Similarly, a campaign is currently under way against religious citizens. Starting on Dec. 17, 2013, when the corruption investigation became public, Prime Minister Recep Tayyip Erdoğan has sought to discredit the investigation by calling it a Hizmet movement plot to overthrow the AK Party government. The Hizmet movement, which is inspired by Turkish Islamic scholar Fethullah Gülen, denies these accusations. The prime minister has on various occasions referred to members of the Hizmet movement as “cave dwellers,” a “gang,” “criminal group,” “parallel state,” “virus,” and “secret organization.” He even likened the movement to the Hashishin, a shadowy group that carried out politically motivated assassinations during the time of the Seljuk Empire.
The Feb. 28 coup dealt a severe blow to the country’s education system. The middle schools of religious imam-hatip schools were closed down at the time, and a lower coefficient system was put into practice for vocational schools, including imam hatips, in an attempt to keep graduates of those schools out of the higher education system. The AK Party government is now planning to shut down private test preparation institutions, called dershanes, which many say will damage the education system. Despite the public outcry, the government is determined to pursue its plans. Many believe that dershanes are a crucial means of providing students with a fair chance in the competitive high school and university placement examinations.
In the run-up to and after the Feb. 28 coup, many conservative businessmen faced economic sanctions and boycotts. State banks refused to give loans to those businessmen’s companies, which they described as “green capital” or “Islamic capital.” Some of them went bankrupt. After Dec. 17, 2013, the government declared a “war” on some companies belonging to businessmen close to the Hizmet movement. The most concrete example is Bank Asya. There are claims of a government-instigated plan to sink Bank Asya with massive cash withdrawals as a form of revenge against the Hizmet movement.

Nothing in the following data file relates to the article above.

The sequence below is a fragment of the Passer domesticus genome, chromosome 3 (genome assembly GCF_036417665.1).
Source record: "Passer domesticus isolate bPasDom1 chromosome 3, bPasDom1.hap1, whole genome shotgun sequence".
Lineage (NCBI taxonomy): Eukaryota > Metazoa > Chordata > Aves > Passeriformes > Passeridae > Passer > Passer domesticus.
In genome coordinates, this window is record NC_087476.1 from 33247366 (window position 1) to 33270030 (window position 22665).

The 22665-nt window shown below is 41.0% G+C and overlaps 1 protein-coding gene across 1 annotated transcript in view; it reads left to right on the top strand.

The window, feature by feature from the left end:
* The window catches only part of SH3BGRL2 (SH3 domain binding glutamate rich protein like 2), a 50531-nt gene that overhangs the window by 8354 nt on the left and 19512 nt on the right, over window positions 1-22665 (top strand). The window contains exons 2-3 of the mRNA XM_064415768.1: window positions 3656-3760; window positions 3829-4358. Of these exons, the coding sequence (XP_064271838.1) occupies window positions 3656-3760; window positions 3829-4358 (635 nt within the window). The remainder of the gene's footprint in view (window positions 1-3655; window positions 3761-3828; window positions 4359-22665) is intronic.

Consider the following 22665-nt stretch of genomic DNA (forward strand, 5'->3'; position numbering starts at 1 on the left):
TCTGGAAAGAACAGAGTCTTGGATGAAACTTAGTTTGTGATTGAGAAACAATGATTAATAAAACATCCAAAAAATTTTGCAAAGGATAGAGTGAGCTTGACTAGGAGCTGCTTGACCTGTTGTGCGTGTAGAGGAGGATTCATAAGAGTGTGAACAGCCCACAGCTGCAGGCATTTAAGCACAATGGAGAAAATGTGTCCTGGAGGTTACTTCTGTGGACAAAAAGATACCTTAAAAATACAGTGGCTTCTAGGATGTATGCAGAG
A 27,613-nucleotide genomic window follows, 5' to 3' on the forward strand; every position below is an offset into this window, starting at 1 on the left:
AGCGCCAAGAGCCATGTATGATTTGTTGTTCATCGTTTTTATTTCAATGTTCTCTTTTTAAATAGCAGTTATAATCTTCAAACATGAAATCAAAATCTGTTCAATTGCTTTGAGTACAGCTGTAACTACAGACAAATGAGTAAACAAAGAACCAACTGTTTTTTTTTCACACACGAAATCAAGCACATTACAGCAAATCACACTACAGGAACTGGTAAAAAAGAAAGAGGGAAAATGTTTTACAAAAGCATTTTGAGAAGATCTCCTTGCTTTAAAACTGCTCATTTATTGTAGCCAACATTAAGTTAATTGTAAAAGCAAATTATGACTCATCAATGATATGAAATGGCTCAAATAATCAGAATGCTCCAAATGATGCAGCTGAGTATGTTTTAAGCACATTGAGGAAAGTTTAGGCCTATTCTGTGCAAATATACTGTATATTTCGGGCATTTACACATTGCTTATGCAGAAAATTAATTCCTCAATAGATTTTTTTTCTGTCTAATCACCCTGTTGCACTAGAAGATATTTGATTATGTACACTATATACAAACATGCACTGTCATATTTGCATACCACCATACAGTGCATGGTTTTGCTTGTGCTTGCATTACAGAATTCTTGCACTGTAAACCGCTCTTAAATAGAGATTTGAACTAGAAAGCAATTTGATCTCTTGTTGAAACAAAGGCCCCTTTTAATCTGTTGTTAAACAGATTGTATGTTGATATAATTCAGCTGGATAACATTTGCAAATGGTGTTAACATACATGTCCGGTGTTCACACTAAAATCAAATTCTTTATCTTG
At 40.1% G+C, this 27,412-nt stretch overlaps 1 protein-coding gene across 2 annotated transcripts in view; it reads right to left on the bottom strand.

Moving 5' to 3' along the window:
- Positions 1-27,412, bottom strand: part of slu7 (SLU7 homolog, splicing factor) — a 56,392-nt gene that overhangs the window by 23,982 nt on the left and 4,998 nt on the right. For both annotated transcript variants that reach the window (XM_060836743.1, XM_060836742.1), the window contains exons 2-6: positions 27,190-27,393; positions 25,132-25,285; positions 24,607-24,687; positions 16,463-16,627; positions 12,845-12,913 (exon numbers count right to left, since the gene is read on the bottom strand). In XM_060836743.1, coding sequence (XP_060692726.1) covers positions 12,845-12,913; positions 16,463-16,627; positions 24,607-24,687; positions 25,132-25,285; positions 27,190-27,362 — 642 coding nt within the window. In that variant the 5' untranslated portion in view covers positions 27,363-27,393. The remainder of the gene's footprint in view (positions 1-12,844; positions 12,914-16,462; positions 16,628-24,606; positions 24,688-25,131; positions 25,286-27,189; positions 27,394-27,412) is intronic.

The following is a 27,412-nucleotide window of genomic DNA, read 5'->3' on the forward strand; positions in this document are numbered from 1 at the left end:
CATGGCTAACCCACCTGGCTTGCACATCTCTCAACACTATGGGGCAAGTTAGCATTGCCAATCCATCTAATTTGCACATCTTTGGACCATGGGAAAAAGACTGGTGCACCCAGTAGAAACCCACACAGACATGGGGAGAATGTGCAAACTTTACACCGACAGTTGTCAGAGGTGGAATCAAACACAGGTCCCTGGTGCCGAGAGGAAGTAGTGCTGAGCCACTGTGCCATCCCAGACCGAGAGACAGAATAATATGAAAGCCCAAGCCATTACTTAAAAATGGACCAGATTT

In addition, following the corruption operation, the government targeted the companies of Akın İpek, a businessman known for his support for the Hizmet movement. The activities of gold mining company Koza Altın A.Ş., owned by İpek, were halted in late December of last year.
Thousands of people, including politicians, intellectuals, soldiers and bureaucrats, were profiled on the basis of their religious and ideological backgrounds during the Feb. 28 coup era. Many people lost their jobs because of this profiling. The military established the Western Study Group (BÇG) to carry out the profiling. In November of last year, claims emerged that the National Intelligence Organization (MİT) had profiled thousands of people according to their ideological and religious leanings and shared this information with government agencies, including the Prime Ministry. The targets of profiling were reportedly members of the Hizmet movement as well as members of other religious groups that had voiced criticism or disapproval of the government’s activities.
Last but not least, the General Staff briefed members of the judiciary during the Feb. 28 period. Those refusing to attend the briefings were removed from their posts. For example, Hüseyin Altın, a State Security Court (DGM) prosecutor, was sacked after refusing to attend the briefings. Similarly, former public prosecutor Reşat Petek resigned in protest against the briefings. Since the launch of the corruption investigations, there has been growing pressure on members of the judiciary. Dozens of judges and prosecutors were removed from their duty and assigned to other posts. In addition, Parliament recently passed a law to restructure the Supreme Board of Judges and Prosecutors (HSYK). With this law, the government will have a stronger grip over the judiciary.
Source: Todays Zaman , February 27, 2014
Tags: Democracy | Freedoms | Hizmet (Gulen) movement | Turkey |